Sean Connery as Jim Malone, tough and honest Chicago beat cop
Canadian border, September 1930
Film: The Untouchables
Release Date: June 3, 1987
Director: Brian De Palma
Costume Designer: Marilyn Vance
Recently recruited off the streets of Chicago, aging beat cop Jim Malone is more than happy to bring his grizzled brand of tough justice to the Canadian border to assist federal agent Eliot Ness (Kevin Costner) and their small but effective band of “untouchable” lawmen in stopping an illegal shipment of liquor from making its way into the United States.
Fred MacMurray as Walter Neff, slick insurance salesman
Los Angeles, May through July 1938
Film: Double Indemnity
Release Date: July 3, 1944
Director: Billy Wilder
Costume Designer: Edith Head
What’d you think I was, anyway? A guy that walks into a good-lookin’ dame’s front parlor and says, “Good afternoon, I sell accident insurance on husbands. You got one that’s been around too long, one you’d like to turn into a little hard cash? Just give me a smile and I’ll help you collect?”
Let’s finally kick off Noir-vember with the quintessential film noir, Double Indemnity, the quotable masterpiece from the pen of James M. Cain, adapted for Billy Wilder’s screen direction by pulp writer Raymond Chandler and photographed by inventive cinematographer John F. Seitz. Double Indemnity is the one that has it all: the seductive femme fatale (Barbara Stanwyck), the wisecracking protagonist willing to murder for her (Fred MacMurray), and the intrepid investigator, though in this case it’s not a trench coated private detective but an energetic, experienced, and irascible insurance claims manager played by Edward G. Robinson at his best.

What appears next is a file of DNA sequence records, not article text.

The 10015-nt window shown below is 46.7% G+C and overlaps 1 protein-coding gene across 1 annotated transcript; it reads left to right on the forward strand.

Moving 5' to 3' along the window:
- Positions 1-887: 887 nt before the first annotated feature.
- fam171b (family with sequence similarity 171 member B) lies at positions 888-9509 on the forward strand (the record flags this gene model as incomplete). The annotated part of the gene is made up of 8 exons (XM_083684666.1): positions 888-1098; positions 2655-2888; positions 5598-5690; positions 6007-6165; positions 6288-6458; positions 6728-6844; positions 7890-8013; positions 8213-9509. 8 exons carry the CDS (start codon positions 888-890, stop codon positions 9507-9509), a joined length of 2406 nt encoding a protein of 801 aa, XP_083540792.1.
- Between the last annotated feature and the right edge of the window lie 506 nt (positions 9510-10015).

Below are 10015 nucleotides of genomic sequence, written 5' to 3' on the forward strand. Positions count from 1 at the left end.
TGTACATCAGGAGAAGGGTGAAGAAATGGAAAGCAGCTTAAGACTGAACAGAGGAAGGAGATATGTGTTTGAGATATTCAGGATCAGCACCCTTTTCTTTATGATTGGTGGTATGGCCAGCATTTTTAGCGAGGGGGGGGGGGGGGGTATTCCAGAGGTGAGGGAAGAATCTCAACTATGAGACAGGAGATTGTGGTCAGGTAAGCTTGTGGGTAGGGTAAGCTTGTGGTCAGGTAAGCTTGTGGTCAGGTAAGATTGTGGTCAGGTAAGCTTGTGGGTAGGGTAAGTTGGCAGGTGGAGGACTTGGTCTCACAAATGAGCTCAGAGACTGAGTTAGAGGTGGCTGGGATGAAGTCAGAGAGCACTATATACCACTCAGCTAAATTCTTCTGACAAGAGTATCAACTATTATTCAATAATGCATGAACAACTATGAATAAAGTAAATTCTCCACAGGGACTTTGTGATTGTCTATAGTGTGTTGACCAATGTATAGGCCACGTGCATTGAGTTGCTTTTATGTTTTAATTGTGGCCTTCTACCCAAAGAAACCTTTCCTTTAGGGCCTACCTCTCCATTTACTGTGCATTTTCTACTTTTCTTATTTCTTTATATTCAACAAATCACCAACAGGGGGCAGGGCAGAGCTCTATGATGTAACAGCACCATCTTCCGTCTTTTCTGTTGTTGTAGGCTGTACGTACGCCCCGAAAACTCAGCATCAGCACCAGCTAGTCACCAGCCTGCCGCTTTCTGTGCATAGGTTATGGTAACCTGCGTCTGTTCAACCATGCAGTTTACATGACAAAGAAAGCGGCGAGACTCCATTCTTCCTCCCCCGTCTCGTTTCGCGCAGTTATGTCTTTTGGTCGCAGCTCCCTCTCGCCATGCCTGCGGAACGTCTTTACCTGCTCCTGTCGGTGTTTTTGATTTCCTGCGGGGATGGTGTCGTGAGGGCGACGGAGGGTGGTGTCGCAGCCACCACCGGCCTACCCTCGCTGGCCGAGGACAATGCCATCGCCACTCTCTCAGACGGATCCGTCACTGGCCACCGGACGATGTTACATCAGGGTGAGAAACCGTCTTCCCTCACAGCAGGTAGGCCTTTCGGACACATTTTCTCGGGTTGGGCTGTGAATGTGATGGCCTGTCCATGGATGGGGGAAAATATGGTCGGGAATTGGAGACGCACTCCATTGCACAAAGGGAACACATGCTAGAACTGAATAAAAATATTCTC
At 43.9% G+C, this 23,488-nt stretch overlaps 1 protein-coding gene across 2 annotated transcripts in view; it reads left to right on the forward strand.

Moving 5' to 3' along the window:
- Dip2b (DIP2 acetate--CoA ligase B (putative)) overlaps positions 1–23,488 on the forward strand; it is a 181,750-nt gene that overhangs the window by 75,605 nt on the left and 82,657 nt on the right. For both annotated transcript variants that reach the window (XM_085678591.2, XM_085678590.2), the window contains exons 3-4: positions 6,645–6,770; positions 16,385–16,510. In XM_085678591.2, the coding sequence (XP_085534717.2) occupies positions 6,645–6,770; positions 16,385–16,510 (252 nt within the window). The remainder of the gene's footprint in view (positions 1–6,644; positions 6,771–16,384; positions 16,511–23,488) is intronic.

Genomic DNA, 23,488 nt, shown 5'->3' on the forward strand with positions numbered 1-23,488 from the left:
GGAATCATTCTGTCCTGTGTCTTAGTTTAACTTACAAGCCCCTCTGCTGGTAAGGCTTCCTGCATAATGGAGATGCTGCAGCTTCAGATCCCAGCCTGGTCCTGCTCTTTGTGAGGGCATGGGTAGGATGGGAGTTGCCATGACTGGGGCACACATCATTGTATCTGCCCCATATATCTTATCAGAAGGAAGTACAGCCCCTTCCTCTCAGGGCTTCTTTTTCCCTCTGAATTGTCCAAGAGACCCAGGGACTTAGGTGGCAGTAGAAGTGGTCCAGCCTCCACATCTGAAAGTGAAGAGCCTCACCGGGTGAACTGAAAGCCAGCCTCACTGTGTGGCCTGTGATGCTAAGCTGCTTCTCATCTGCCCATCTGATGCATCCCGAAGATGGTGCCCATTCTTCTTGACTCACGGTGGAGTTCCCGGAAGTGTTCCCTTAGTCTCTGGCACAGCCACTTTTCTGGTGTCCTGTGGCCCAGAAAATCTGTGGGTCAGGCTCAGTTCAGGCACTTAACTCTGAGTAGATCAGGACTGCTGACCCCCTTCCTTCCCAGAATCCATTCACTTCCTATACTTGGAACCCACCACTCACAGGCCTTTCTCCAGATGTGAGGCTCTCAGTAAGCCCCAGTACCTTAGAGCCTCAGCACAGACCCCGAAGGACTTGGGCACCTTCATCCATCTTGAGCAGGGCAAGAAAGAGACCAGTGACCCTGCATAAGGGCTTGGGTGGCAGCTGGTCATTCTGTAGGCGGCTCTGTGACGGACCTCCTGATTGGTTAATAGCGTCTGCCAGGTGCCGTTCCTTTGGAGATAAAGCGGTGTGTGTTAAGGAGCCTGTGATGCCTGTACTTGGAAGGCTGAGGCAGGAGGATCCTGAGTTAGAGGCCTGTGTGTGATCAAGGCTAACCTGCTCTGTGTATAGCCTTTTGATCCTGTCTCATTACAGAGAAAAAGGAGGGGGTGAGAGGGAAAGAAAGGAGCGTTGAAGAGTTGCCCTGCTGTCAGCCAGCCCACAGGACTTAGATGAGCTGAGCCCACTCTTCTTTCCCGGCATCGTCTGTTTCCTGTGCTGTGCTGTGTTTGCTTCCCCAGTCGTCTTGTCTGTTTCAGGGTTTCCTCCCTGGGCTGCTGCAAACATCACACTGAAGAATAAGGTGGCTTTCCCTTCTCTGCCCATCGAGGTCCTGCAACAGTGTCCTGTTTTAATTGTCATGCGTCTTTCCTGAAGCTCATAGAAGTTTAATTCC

Steve Buscemi as Enoch “Nucky” Thompson, corrupt Atlantic City politician and bootlegger
Atlantic City, Late Spring 1931
Series: Boardwalk Empire
Episode: “Eldorado” (Episode 5.08)
Air Date: October 26, 2014
Director: Tim Van Patten
Creator: Terence Winter
Costume Designer: John A. Dunn
Tailor: Martin Greenfield
WARNING! Spoilers ahead!
Tomorrow marks the fifth anniversary since the final episode of Boardwalk Empire aired. Set in 1931, the fifth and final season of HBO’s Prohibition-set crime drama took a seven-year leap to conclude the stories of Atlantic City’s corrupt ex-treasurer Enoch “Nucky” Thompson (Steve Buscemi) and those in his orbit, whether based on reality like “Lucky” Luciano (Vincent Piazza) or fictional creations for the show like Gillian Darmody (Gretchen Mol). Nucky himself is based on Enoch “Nucky” Johnson, the colorful and indeed corrupt politician from Atlantic City’s heyday in the roaring ’20s.